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Morning, folks!

Some beloved erstwhile indie rock band or another played a bunch of gigs in town this weekend. If you are like my housemate J.L. Fischer and went to all three shows, including the rubber game last night at the 9:30 Club, then consider this item the denouement of a well-earned weekend of Dismemberment Plan and adoring media coverage thereof. If you are like me and failed to make it to any of the shows, there are several options for enjoying it by proxy:

WaPo has a straight write-up, with Chris Klimek playing D-Plan neophyte (“No one wept with joy that I saw, and a few 30-somethings groused that standing at concerts hurts more than it used to.”).

-TBD’s Andrew Beaujon takes a more experimental approach, “attending” Saturday’s iteration via Twitter (RT @Nici “So much whiteness. So much dancing at DPlan.”)

-Fischer’s going to post an overarching, pithy, achingly astute essay on the whole shebang later this morning here on Arts Desk. (RSS that shit!)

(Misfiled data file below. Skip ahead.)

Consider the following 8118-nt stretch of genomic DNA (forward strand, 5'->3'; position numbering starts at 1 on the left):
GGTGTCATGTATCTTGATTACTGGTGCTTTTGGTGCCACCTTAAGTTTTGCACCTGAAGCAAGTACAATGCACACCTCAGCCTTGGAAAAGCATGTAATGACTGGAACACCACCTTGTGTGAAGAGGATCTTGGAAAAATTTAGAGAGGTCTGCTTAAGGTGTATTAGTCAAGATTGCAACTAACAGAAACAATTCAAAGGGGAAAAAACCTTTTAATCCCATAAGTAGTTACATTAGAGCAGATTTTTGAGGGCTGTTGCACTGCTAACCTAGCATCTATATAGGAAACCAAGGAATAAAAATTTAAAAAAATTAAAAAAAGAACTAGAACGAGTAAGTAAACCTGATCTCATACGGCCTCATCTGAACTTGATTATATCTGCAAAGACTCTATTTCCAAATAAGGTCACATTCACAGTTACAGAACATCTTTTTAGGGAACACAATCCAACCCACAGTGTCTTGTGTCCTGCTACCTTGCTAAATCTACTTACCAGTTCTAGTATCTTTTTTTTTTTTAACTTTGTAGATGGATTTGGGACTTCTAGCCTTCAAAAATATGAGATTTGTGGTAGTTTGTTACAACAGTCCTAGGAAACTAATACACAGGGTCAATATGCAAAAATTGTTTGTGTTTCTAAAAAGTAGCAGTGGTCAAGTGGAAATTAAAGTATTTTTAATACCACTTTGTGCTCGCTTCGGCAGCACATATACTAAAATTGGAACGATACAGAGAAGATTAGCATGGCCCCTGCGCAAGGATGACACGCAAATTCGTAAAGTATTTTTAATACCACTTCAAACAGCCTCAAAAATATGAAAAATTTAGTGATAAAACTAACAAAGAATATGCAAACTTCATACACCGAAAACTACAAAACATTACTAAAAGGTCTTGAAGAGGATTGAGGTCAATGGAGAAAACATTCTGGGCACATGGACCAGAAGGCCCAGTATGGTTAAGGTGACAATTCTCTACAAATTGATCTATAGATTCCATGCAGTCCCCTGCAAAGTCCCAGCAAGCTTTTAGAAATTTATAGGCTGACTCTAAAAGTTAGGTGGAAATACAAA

If Frank Rich had a plan for Friday’s column — a somewhat bizarre attempt to draw conclusions about the state of contemporary American character via quasi-criticism of True Grit and The Social Network — it became dismembered at some point in the creative or editorial process. After a few sweeps, I think I’ve finally pieced together its main theses:

-Republican pols named Dick tend to admire lawless mercenary Rooster Cogburn (possibly due to resemblance to E. Howard Hunt and/or Erik Prince).
-Rooster Cogburn has more honor than Mark Zuckerberg.
Mattie Ross should run the Fed.
-Mark Zuckerberg and his business partners never faced any litigation, nor were they compelled by law to duly compensate those they allegedly wronged.*
-Rooster Cogburn should pistol-whip Larry Summers.

Finally, Prince of Petworth spotted some groovy reliefs etched above doors in Adams Morgan.

Have a good Monday!


Photo by Francis Chung via Pitchfork.